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Publication numberUS7738039 B2
Publication typeGrant
Application numberUS 10/587,757
PCT numberPCT/US2005/006252
Publication dateJun 15, 2010
Filing dateFeb 25, 2005
Priority dateFeb 26, 2004
Fee statusPaid
Also published asCN1922891A, CN1922891B, EP1733566A2, US20070192783, WO2005084037A2, WO2005084037A3
Publication number10587757, 587757, PCT/2005/6252, PCT/US/2005/006252, PCT/US/2005/06252, PCT/US/5/006252, PCT/US/5/06252, PCT/US2005/006252, PCT/US2005/06252, PCT/US2005006252, PCT/US200506252, PCT/US5/006252, PCT/US5/06252, PCT/US5006252, PCT/US506252, US 7738039 B2, US 7738039B2, US-B2-7738039, US7738039 B2, US7738039B2
InventorsGeorge Andrew Sirilla, Robert Alan Pitsch
Original AssigneeThomson Licensing
Export CitationBiBTeX, EndNote, RefMan
External Links: USPTO, USPTO Assignment, Espacenet
Method and apparatus for setting a voltage controlled crystal oscillator in a video processing device
US 7738039 B2
Abstract
The present invention concerns a method and apparatus for setting a frequency reference in an integrated receiver decoder (IRD). More specifically, the present invention discloses an electrical circuit arrangement in which the voltage controlled crystal oscillator (VCXO) is set to oscillate at the desired frequency prior to the initial use thereof and that frequency is stored in a non-volatile memory unit. Upon initial use, the IRD receives a data signal corresponding to a frequency reference. The IRD uses a threshold value to compare the frequency reference of the incoming data signal with the frequency stored in the non-volatile memory. If the frequencies differ by a predetermined value, the frequency from the incoming data signal is stored in the non-volatile memory and is used to set the VCXO.
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Claims(12)
1. A method for adjusting the frequency of a local oscillator, comprising the steps of:
receiving a television signal at a television signal receiving device;
determining a first bit rate multiplier value for adjusting the frequency of a local oscillator from said television signal, wherein said first bit rate multiplier is determined by receiving a first data packet, receiving a second data packet, determining a difference between the information received in said first data packet and the information in said second data packet, and determining said first value in response to said difference; and
replacing a second bit rate multiplier value for adjusting the frequency of a local oscillator, stored in a memory of said television signal receiving device, with said first bit rate multiplier value for adjusting the frequency of a local oscillator, determined from said television signal.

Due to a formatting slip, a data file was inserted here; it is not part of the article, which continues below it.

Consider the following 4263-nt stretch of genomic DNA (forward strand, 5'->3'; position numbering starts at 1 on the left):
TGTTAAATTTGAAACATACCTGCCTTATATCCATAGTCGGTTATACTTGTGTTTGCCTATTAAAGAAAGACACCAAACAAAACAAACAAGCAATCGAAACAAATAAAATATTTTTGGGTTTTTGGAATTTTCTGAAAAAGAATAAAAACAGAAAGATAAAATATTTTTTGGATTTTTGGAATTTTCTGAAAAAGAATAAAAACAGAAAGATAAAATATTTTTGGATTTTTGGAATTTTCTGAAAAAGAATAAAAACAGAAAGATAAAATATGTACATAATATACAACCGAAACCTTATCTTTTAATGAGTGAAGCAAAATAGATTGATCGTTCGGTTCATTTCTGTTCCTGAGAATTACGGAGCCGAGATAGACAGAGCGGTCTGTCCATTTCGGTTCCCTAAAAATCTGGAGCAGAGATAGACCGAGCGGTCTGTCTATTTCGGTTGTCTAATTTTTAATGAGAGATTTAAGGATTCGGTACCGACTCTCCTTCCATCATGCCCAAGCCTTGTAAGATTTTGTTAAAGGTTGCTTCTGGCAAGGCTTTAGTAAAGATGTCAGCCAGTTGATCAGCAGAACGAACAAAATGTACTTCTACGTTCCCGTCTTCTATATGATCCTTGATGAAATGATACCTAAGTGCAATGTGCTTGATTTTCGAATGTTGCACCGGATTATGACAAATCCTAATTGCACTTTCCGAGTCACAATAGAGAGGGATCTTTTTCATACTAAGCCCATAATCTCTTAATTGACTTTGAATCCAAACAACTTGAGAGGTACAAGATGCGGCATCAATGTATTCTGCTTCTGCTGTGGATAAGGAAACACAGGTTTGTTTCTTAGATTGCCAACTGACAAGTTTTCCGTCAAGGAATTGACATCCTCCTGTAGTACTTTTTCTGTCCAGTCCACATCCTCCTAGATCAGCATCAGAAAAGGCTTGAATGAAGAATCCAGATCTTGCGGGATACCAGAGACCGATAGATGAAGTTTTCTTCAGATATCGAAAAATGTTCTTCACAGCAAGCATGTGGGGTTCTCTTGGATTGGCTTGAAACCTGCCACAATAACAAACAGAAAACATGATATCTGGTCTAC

2. The method of claim 1 wherein the step of replacing said second value with said first value is performed only in response to said first value being different than said second value.
3. The method of claim 1 wherein the step of replacing said second value with said first value is performed only in response to said first value being greater than 15 parts per million different than said second value.
4. The method of claim 1 wherein the step of replacing said second value with said first value is performed only in response to said first value being greater than 0.0015% different than said second value.
5. The method of claim 1 wherein the information received in said first data packet and said second data packet are time references.
6. An television signal receiving apparatus comprising:
a memory for storing a first oscillator bit rate multiplier parameter;
an input for receiving a television signal comprising time reference data; and
a processing means for determining a second oscillator bit rate multiplier parameter in response to said time reference data and storing said second oscillator bit rate multiplier parameter in said memory, wherein said processor replaces said first oscillator parameter with said second oscillator parameter in response to when said second oscillator parameter being greater than 0.0015% different than said first oscillator parameter.
7. The apparatus of claim 6 wherein said processor replaces said first oscillator parameter with said second oscillator parameter in response to said second oscillator parameter being different than said first oscillator parameter.
8. The apparatus of claim 6 wherein said first oscillator parameter and said second oscillator parameter is a bit rate multiplier value.
9. A method for updating a digital video signal processor parameter comprising a processing means for:
extracting a first time stamp from a first data packet,
extracting a second time stamp from a second data packet;
determining the time interval between the first time stamp and the second time stamp;
calculating a video signal processor bit rate multiplier parameter based on said time interval;
replacing a stored video signal processor bit rate multiplier parameter with said video signal processor parameter.
10. The method of claim 9 wherein said stored video signal processor parameter is replaced with said video signal processor parameter only in response to said video signal processor parameter being different than said stored video signal processor parameter.
11. The apparatus of claim 9 wherein said stored video signal processor parameter is replaced with said video signal processor parameter only in response to said video signal processor parameter being greater than 0.0015% different than said stored video signal processor parameter.